From the front lines: Inside a hotel in a disaster zone

Watching from a distance, Joe Hart could tell from the storm clouds that no planes would be able to fly out of Grosvenor House Hotel on the Isle of Wight. Instead, a helicopter would bring the guests to the mainland. It had happened before, but never before had all of them been trapped together.

Most of the families on the island, which is located off the southwest coast of England, travel at the same time every weekend, so there are always some people traveling on the same route, said Ms. Hart, the hotel’s new owner. It is two hours by ferry to Southampton. So in the evening, Mr. Hart made a decision: Those who were planning to fly out were invited to drive to the coast, and Ms. Hart — who lives in London — volunteered to stay for a few days.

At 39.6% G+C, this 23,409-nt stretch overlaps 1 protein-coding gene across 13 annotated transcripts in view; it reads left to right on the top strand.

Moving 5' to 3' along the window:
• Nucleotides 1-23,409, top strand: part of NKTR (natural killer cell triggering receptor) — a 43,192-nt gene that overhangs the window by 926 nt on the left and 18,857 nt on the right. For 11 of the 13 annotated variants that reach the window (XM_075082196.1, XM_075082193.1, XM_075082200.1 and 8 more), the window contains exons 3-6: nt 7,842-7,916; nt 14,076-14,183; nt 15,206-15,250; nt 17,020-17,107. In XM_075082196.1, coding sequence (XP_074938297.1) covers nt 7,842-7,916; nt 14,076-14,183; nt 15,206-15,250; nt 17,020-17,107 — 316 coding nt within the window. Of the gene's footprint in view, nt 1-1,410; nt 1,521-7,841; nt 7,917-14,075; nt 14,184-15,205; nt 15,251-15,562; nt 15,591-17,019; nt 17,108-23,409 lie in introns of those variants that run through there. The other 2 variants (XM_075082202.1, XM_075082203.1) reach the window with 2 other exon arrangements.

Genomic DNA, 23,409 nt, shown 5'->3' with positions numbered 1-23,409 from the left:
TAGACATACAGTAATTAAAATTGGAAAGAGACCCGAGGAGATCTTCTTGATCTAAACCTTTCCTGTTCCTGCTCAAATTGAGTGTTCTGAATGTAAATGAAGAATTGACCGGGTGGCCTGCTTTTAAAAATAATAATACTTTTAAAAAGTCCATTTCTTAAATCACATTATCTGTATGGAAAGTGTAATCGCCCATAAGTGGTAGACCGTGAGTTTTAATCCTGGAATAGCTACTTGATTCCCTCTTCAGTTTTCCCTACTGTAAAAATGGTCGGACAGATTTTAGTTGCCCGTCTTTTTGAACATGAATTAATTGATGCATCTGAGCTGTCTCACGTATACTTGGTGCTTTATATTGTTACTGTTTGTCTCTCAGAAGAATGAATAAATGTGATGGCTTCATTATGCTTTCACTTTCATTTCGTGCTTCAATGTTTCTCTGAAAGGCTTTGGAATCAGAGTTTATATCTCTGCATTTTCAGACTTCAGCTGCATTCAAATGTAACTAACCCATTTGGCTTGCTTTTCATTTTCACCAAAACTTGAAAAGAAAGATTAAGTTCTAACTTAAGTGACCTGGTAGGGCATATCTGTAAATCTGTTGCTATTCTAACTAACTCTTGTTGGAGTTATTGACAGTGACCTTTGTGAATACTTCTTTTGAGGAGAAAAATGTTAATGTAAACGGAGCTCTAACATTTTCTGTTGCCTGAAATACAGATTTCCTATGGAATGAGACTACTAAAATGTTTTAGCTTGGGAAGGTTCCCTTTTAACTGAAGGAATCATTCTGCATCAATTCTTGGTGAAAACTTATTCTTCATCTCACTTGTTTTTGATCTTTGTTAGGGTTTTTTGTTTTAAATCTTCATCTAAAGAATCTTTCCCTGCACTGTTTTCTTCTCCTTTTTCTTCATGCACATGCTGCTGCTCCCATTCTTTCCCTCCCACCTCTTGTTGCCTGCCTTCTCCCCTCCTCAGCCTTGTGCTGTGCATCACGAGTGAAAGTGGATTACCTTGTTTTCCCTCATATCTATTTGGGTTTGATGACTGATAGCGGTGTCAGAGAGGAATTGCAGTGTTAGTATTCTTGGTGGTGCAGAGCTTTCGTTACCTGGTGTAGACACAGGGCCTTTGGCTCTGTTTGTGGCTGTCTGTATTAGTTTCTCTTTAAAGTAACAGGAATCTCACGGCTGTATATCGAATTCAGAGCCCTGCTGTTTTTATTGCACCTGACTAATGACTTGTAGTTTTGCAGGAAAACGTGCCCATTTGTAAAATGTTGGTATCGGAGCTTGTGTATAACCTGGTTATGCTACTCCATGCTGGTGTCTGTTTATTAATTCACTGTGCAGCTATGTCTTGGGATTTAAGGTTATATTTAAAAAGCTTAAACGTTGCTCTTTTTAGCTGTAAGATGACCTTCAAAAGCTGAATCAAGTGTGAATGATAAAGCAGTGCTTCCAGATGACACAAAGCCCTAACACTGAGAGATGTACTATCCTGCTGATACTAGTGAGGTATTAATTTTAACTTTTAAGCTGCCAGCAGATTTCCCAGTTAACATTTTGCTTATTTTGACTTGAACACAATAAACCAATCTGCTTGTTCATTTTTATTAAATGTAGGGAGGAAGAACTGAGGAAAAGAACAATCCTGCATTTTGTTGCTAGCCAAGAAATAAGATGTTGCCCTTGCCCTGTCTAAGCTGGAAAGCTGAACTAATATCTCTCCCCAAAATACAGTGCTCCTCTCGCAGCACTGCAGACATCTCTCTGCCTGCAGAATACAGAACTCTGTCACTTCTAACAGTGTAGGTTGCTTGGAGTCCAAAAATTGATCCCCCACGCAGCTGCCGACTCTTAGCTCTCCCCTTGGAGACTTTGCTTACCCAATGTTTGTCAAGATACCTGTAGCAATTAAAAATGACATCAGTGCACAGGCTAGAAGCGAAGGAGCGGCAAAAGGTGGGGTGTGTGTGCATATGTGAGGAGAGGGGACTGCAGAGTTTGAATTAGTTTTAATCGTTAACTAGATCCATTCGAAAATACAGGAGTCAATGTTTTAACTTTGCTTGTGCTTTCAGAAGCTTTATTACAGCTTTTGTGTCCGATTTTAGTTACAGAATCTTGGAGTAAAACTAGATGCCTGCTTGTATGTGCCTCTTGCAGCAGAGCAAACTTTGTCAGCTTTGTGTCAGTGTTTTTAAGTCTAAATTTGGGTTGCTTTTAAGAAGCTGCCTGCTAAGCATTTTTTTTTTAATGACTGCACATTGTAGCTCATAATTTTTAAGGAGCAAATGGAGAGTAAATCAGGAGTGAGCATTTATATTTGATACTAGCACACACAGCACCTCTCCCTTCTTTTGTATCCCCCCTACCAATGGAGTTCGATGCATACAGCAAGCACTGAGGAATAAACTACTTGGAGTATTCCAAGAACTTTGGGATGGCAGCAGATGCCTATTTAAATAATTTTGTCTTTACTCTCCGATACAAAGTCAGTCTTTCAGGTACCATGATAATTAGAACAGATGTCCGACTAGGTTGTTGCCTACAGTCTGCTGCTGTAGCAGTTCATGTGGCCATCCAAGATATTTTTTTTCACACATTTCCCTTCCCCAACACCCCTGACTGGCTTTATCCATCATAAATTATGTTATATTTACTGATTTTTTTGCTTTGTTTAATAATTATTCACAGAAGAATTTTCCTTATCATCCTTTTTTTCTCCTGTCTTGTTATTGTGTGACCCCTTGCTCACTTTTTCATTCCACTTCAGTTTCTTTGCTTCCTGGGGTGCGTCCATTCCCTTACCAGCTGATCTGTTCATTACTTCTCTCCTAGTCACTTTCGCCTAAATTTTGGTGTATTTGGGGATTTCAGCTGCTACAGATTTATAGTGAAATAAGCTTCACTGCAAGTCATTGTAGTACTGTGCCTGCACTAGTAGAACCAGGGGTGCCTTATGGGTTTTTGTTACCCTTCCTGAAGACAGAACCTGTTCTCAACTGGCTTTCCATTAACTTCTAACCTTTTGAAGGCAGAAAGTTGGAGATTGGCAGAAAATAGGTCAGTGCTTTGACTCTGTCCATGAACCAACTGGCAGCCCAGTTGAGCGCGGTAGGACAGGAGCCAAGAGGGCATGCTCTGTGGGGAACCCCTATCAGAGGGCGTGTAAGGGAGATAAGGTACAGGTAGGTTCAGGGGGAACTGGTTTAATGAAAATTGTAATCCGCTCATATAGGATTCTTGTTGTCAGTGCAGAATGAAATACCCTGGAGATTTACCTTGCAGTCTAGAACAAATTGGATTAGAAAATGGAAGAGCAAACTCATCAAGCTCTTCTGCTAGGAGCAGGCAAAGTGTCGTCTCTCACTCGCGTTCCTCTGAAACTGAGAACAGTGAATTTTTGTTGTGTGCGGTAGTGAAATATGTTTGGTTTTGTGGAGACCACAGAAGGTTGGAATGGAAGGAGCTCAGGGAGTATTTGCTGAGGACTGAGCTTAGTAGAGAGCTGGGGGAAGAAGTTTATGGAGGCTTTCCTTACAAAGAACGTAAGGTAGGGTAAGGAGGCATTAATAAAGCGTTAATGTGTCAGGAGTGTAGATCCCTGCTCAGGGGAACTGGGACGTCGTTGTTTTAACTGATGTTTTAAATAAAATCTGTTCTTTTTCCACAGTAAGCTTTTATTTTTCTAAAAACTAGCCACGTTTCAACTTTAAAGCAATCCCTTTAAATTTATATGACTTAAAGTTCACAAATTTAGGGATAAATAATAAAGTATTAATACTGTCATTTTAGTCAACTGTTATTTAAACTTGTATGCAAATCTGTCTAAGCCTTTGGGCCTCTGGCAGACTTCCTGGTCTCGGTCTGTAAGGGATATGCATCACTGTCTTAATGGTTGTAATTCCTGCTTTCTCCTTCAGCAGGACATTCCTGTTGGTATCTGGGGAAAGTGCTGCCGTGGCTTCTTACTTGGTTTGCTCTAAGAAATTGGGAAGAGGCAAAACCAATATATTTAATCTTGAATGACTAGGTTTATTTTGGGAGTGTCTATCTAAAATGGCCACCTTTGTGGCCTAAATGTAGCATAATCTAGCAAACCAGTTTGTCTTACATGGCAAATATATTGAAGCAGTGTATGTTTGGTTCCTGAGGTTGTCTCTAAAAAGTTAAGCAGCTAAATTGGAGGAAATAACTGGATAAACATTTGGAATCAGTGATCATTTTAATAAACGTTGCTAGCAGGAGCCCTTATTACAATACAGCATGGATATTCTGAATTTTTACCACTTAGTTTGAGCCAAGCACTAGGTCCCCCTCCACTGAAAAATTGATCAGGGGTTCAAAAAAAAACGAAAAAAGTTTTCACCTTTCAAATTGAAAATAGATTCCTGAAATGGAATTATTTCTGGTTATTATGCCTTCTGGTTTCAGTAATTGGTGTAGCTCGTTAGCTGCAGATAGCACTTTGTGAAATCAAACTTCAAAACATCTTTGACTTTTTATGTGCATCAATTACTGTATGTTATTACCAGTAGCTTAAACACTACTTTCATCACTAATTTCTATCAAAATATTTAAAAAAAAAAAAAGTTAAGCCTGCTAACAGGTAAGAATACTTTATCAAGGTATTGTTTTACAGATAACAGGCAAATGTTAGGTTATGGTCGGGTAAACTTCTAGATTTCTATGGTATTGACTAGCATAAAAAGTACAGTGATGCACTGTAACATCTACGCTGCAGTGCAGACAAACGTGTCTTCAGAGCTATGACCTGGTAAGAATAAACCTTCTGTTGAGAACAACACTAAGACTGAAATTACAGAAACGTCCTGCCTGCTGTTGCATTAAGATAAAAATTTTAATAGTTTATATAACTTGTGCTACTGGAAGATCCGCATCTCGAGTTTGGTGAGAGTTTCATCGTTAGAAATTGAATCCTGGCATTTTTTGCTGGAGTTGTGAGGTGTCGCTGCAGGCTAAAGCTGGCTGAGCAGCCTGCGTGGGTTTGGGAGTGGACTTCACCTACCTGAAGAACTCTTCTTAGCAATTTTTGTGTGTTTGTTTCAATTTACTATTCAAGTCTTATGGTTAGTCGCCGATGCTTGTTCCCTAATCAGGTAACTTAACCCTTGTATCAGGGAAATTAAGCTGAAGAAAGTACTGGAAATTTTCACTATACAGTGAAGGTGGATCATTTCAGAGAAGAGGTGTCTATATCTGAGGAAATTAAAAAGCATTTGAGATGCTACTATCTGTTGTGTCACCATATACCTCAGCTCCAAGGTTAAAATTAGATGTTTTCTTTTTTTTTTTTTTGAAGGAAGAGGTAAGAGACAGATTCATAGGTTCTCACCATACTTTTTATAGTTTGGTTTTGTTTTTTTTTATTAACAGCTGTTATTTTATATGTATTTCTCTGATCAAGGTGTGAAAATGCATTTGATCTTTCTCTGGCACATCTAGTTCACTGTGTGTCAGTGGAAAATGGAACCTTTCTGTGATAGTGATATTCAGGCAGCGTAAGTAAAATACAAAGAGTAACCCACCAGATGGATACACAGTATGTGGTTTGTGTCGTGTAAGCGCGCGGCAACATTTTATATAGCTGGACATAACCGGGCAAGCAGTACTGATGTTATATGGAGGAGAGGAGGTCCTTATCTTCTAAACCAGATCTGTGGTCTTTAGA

At first, as Ms. Hart worried about the safety of her guests, Mr. Hart stayed on the lower floor of the hotel and found a place to crash on the couch. But after about three nights, the wind and rain subsided and skies cleared. The hotel set up its own emergency operations center and began communicating with nearby airports to receive the first planes out.

For three days, the guests stayed inside Grosvenor House, in different parts of the hotel each night. They waited for two or three planes to arrive. And waited. Many didn’t make it home until Monday evening.

It was like a war zone in there,” Mr. Hart said. “This was a once-in-a-lifetime thing and you just couldn’t believe it. This should never happen in a quiet hotel.

Leave a Comment